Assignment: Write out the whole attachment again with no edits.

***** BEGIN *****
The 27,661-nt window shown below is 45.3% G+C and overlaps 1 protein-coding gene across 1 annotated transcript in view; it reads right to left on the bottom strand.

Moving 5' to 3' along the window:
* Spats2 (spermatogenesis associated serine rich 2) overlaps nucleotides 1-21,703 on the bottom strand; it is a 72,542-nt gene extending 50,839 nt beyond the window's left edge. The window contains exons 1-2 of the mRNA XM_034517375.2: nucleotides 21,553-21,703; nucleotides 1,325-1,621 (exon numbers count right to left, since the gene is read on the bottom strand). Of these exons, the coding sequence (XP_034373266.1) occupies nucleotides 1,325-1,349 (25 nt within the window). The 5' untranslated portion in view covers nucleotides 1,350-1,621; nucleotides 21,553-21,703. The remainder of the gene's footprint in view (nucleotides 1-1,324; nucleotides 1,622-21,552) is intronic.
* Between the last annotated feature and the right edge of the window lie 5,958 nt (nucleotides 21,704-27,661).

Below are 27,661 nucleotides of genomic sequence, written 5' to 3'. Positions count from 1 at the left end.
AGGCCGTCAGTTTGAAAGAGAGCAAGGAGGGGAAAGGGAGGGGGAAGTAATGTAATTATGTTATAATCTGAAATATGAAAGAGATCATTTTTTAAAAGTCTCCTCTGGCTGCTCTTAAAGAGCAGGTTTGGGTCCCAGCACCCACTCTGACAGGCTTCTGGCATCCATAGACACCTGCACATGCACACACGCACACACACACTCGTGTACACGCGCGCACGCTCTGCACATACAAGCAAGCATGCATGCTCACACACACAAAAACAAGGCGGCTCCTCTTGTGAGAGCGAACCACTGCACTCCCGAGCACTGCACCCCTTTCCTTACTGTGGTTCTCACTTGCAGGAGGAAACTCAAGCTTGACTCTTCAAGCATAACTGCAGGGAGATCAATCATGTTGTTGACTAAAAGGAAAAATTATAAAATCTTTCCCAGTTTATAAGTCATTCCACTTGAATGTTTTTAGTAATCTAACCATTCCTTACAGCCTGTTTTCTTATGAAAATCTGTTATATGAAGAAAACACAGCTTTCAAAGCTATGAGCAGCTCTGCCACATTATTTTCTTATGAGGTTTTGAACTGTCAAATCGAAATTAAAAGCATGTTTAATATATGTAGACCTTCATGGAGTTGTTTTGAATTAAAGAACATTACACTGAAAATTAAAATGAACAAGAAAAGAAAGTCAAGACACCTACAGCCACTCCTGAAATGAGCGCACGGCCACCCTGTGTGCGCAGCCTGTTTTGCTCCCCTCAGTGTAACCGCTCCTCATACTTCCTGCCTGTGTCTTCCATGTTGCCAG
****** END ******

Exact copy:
The 27,661-nt window shown below is 45.3% G+C and overlaps 1 protein-coding gene across 1 annotated transcript in view; it reads right to left on the bottom strand.

Moving 5' to 3' along the window:
* Spats2 (spermatogenesis associated serine rich 2) overlaps nucleotides 1-21,703 on the bottom strand; it is a 72,542-nt gene extending 50,839 nt beyond the window's left edge. The window contains exons 1-2 of the mRNA XM_034517375.2: nucleotides 21,553-21,703; nucleotides 1,325-1,621 (exon numbers count right to left, since the gene is read on the bottom strand). Of these exons, the coding sequence (XP_034373266.1) occupies nucleotides 1,325-1,349 (25 nt within the window). The 5' untranslated portion in view covers nucleotides 1,350-1,621; nucleotides 21,553-21,703. The remainder of the gene's footprint in view (nucleotides 1-1,324; nucleotides 1,622-21,552) is intronic.
* Between the last annotated feature and the right edge of the window lie 5,958 nt (nucleotides 21,704-27,661).

Below are 27,661 nucleotides of genomic sequence, written 5' to 3'. Positions count from 1 at the left end.
AGGCCGTCAGTTTGAAAGAGAGCAAGGAGGGGAAAGGGAGGGGGAAGTAATGTAATTATGTTATAATCTGAAATATGAAAGAGATCATTTTTTAAAAGTCTCCTCTGGCTGCTCTTAAAGAGCAGGTTTGGGTCCCAGCACCCACTCTGACAGGCTTCTGGCATCCATAGACACCTGCACATGCACACACGCACACACACACTCGTGTACACGCGCGCACGCTCTGCACATACAAGCAAGCATGCATGCTCACACACACAAAAACAAGGCGGCTCCTCTTGTGAGAGCGAACCACTGCACTCCCGAGCACTGCACCCCTTTCCTTACTGTGGTTCTCACTTGCAGGAGGAAACTCAAGCTTGACTCTTCAAGCATAACTGCAGGGAGATCAATCATGTTGTTGACTAAAAGGAAAAATTATAAAATCTTTCCCAGTTTATAAGTCATTCCACTTGAATGTTTTTAGTAATCTAACCATTCCTTACAGCCTGTTTTCTTATGAAAATCTGTTATATGAAGAAAACACAGCTTTCAAAGCTATGAGCAGCTCTGCCACATTATTTTCTTATGAGGTTTTGAACTGTCAAATCGAAATTAAAAGCATGTTTAATATATGTAGACCTTCATGGAGTTGTTTTGAATTAAAGAACATTACACTGAAAATTAAAATGAACAAGAAAAGAAAGTCAAGACACCTACAGCCACTCCTGAAATGAGCGCACGGCCACCCTGTGTGCGCAGCCTGTTTTGCTCCCCTCAGTGTAACCGCTCCTCATACTTCCTGCCTGTGTCTTCCATGTTGCCAG